“[Sales] is not always cutthroat,” says Candace, “I will say it’s competitive.” 

Even so, a career in sales might not be competitive in the way you expect. Candace acknowledges her first competition is always herself, in addition to peers and other companies within the field. In addition, she points out that a competitive atmosphere isn’t synonymous with an isolating experience. 

“You definitely can [work alone],” says Candace. “But you’re not going to get that far. And you’re probably not going to get anywhere fast.” In fact, Dell Technologies ensures incoming sales associates have an entire team backing them, offering insight into areas of data protection, storage, and cloud solutions. In addition, each early-career associate is paired with engineers and a manager to learn from, helping to develop IT fundamentals and build strong business skills. 

2. Myth: Sales People Don’t Have Ethics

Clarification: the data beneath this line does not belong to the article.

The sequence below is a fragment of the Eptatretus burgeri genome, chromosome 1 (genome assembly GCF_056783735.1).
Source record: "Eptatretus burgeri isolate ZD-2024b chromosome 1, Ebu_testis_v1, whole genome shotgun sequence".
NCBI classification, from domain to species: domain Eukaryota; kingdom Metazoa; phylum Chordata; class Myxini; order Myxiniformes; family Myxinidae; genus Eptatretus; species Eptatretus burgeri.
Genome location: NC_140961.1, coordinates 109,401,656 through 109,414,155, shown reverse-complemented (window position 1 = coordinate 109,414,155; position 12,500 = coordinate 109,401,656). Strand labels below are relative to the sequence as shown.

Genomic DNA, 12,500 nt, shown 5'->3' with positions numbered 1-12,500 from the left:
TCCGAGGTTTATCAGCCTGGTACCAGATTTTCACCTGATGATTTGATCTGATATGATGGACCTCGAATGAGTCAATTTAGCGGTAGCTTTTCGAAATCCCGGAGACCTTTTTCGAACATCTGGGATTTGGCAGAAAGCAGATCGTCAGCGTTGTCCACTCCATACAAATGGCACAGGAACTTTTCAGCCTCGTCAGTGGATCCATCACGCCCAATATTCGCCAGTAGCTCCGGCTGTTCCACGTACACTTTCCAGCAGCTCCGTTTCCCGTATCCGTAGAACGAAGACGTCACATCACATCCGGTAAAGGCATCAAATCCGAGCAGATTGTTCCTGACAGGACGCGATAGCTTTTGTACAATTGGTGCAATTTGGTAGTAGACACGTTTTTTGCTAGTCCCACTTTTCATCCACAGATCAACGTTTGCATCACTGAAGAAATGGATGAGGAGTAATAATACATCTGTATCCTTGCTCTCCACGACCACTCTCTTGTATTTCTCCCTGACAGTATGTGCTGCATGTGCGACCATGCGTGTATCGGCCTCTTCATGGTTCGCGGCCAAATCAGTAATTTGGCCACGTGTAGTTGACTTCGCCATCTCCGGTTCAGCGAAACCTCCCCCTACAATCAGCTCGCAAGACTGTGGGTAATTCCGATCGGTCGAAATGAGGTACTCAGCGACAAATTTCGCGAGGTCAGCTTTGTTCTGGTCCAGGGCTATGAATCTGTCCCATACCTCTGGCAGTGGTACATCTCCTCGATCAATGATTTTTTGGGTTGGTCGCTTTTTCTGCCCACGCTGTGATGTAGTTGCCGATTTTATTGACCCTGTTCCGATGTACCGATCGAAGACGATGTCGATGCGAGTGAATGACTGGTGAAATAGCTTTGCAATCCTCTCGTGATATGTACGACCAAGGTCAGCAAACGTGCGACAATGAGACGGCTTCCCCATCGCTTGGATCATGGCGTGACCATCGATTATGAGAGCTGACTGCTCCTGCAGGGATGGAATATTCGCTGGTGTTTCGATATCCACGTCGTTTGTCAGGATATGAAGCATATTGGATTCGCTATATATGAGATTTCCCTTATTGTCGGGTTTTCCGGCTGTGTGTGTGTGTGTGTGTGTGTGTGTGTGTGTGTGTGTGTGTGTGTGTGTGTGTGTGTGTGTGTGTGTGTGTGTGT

“You’ll quickly learn that [sales] is a relationship role,” remarks Candace. “People can sense if you’re not genuine.” 

Candace goes on to advise early–career sales associates to aim for a mutually-beneficial solution when working with clients. In addition, she notes that a sales associate will get further by keeping their clients’ interests close to heart, rather than just their own.

At Dell Technologies, acting as an ethically-responsible entity extends far beyond client relationships. For six years, they were ranked as one of the world’s most ethical companies. Their Corporate Social Responsibility (CSR) programs have accomplished incredible feats, using 27.7 million pounds of sustainable materials, contributing 516,000 volunteer hours, and ranking 100% on the Human Right’s Campaign Foundation Corporate Equality Index. 

Dell Technologies has set their sights even higher for 2030, where they aim to use 100% recycled or renewable materials and source 75% of electricity from renewable sources. By 2050, the company hopes to achieve net zero greenhouse gas (GHG) emissions 

3. Myth: You Need a Background in Sales